To the editor:
Recently, Wayne Patch reported that a group is working to require voters to show photo identification before casting a ballot in the November General Election (). The group’s organizer, Rosalie Sabatino, asked in the article: “is voter fraud really true? It is something that you hear about and then you start seeing things and hearing things and then you start asking yourself the question ‘can something like this really happen?’”
In the article, she does not provide an answer to her own question, but goes on to promote a petition that calls for a New Jersey law requiring that people wishing to vote present a photo ID at the polls.
Sabatino’s question has a clear and resounding answer: no.
Voter fraud is not happening. There is no evidence that supports the contention that voters are misrepresenting themselves at the polls.
According to the Brennan Center for Justice, “Nationwide, since October 2002, 86 individuals have been convicted of federal crimes relating to election fraud (including several offenses not remedied by ID requirements), while more than 196 million ballots have been cast in federal general elections. Statistically, Americans are more likely to be killed by a bolt of lightning."
In fact, we have visited this question before in New Jersey. In 2004, a similar group attempted to probe the accuracy of our state’s voting rolls by comparing them to death records and pushing for photo ID requirements. The Brennan Center investigated their allegations of fraud and found that: “the allegations yielded only eight substantiated cases of individuals knowingly casting invalid votes that counted -- eight voters who voted twice. Given the number of votes cast in these elections, this amounts to a rate of 0.0004 percent. None of these problems could have been resolved by requiring photo ID at the polls.”
Requiring eligible voters to show a government-issued photo ID at the polls before being allowed to vote would constitute an unnecessary barrier to voting and presents a myriad of insurmountable problems for many of those voters.
The Brennan Center reports that as many as 10 percent of eligible voters do not meet, and will not be able to fulfill, the additional requirements proposed by strict and unreasonable voter ID laws. That percentage is even higher for seniors, people of color, students, people with disabilities, and low-income voters. We do not have to look far to see the roadblocks such laws are causing for eligible voters in other states.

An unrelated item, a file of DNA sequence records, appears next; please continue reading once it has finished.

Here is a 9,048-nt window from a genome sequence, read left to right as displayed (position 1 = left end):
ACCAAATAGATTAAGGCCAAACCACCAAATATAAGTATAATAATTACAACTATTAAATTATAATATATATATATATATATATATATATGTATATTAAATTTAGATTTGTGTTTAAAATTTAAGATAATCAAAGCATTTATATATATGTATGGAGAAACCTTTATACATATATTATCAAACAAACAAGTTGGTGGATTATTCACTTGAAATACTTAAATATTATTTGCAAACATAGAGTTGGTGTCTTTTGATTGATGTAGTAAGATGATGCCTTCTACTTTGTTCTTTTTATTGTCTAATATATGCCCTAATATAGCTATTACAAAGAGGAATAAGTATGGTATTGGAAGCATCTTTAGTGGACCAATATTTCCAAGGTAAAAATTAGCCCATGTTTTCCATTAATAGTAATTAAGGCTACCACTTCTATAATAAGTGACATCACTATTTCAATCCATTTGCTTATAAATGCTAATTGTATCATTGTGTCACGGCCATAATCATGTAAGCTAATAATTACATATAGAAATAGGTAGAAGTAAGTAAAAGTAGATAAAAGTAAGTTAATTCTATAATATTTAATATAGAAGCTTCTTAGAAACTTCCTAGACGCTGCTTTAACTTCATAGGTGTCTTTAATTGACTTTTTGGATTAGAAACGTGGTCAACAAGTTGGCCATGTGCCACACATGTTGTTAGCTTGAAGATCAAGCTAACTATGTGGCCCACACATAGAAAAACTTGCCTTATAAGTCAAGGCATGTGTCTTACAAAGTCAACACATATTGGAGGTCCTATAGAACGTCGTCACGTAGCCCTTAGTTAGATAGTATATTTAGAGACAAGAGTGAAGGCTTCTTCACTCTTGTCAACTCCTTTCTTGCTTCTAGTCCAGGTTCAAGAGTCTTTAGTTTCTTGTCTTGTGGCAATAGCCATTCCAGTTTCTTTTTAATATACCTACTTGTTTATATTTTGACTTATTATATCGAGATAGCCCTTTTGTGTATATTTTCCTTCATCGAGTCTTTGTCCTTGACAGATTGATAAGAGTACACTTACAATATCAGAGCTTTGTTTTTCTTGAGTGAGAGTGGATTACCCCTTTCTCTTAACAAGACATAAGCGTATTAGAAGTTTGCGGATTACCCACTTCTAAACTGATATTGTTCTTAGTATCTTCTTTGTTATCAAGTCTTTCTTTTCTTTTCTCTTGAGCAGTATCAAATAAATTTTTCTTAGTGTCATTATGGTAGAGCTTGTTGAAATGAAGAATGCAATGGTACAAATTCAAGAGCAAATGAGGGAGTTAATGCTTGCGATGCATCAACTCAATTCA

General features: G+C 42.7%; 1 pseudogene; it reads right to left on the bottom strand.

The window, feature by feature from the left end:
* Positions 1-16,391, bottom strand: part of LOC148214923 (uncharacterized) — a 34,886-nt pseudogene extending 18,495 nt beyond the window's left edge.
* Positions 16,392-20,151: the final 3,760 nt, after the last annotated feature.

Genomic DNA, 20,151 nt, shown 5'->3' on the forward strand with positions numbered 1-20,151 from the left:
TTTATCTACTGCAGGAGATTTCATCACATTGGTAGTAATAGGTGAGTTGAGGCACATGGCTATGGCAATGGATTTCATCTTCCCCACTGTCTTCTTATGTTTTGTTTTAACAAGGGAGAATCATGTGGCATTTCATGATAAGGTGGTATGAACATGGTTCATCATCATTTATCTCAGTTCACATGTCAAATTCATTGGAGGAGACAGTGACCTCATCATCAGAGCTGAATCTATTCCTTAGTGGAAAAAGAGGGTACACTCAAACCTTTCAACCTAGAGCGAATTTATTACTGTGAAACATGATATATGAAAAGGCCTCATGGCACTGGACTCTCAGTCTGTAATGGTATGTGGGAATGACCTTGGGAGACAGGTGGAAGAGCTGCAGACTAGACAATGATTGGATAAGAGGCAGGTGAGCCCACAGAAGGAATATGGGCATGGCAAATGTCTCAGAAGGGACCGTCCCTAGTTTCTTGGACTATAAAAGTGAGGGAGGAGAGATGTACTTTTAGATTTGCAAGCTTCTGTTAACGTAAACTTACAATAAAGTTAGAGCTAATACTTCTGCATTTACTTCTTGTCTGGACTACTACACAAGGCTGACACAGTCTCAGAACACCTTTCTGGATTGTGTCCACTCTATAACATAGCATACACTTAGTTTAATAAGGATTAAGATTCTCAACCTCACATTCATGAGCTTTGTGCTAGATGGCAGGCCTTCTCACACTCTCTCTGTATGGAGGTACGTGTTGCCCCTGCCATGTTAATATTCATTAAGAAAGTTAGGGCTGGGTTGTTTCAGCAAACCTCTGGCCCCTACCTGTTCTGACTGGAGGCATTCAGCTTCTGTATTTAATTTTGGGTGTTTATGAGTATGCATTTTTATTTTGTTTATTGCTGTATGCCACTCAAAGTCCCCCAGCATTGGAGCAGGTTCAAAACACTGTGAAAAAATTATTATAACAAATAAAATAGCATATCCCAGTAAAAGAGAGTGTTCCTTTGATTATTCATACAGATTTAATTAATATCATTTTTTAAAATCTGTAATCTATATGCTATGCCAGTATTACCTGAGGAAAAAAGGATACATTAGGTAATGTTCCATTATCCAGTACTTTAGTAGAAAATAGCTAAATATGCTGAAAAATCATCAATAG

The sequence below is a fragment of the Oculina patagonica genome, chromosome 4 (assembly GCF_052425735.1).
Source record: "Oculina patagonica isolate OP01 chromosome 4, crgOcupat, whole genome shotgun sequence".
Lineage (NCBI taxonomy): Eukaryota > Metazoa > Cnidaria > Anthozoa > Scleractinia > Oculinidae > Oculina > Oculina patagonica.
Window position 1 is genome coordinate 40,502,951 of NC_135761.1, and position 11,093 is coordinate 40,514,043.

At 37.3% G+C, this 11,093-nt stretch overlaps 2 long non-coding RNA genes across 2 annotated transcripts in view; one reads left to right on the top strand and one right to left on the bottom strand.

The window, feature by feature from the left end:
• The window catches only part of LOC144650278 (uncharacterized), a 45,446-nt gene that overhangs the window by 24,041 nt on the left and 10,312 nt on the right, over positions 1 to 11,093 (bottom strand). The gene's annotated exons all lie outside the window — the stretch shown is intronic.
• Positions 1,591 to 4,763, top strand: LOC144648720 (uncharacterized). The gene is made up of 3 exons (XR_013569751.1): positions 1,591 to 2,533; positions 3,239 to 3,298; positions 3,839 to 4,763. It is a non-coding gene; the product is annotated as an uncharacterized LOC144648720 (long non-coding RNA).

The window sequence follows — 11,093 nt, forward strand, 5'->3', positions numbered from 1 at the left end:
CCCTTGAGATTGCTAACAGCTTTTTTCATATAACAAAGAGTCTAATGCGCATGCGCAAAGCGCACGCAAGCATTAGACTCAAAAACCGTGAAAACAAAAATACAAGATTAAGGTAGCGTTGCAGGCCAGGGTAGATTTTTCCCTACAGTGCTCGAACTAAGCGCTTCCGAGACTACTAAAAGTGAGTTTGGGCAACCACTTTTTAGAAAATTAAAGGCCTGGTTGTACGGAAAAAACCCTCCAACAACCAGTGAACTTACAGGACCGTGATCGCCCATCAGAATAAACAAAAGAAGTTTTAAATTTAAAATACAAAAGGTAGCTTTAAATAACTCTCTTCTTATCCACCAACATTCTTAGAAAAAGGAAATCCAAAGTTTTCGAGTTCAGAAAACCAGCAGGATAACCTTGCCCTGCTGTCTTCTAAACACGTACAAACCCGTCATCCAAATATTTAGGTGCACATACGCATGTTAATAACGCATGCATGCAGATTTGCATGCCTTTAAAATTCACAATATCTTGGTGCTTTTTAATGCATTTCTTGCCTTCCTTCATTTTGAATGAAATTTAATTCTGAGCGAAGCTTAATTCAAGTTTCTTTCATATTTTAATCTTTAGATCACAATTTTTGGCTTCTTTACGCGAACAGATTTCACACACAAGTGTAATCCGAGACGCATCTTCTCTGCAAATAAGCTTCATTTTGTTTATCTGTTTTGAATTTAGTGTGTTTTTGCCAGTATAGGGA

In neighboring Pennsylvania, where photo ID laws have been implemented, the Philadelphia Inquirer found that more than 750,000 people, 9.2 percent of the state’s voters, currently lack a state-issued ID. The Justice Department is currently investigating Pennsylvania’s voter ID law.
Ahead of a state trial on the issue, Pennsylvania state officials have acknowledged in court documents that there “have been no investigations or prosecutions of in-person voter fraud in Pennsylvania; and the parties do not have direct personal knowledge of any such investigations or prosecutions in other states.”
While advocates of voter ID laws claim that obtaining ID is free and easy, this is simply not true. The Brennan Center recently released “The Challenge of Obtaining Voter Identification,” which shows that there are a number of obstacles to obtaining “free” ID, including the cost of obtaining a birth certificate or marriage license, the distance voters need to travel to the nearest ID-issuing office, and the limited hours those offices are open.
These facts led the Brennan Center to conclude, “the result is plain: Voter ID laws will make it harder for hundreds of thousands of poor Americans to vote. The proposed voter ID laws place a serious burden on a core constitutional right that should be universally available to every American citizen.”
The associated expense required to obtain the “free” voter ID is reminiscent of the unjust and suppressive Poll Tax, which was finally ended in 1964 by the 24th Amendment.
The League of Women Voters deeply believes that voting is a core constitutional right, and we oppose the efforts of those who actively strive to undermine or impede it.
Citizens should not be working to place unnecessary barriers to voting. Instead, we should focus on encouraging all eligible citizens to participate in exercising one of the most precious rights in our democracy.
Voter fraud is not a problem. Voter apathy is.
On behalf of the Board of Directors of the League of Women Voters of Wayne Township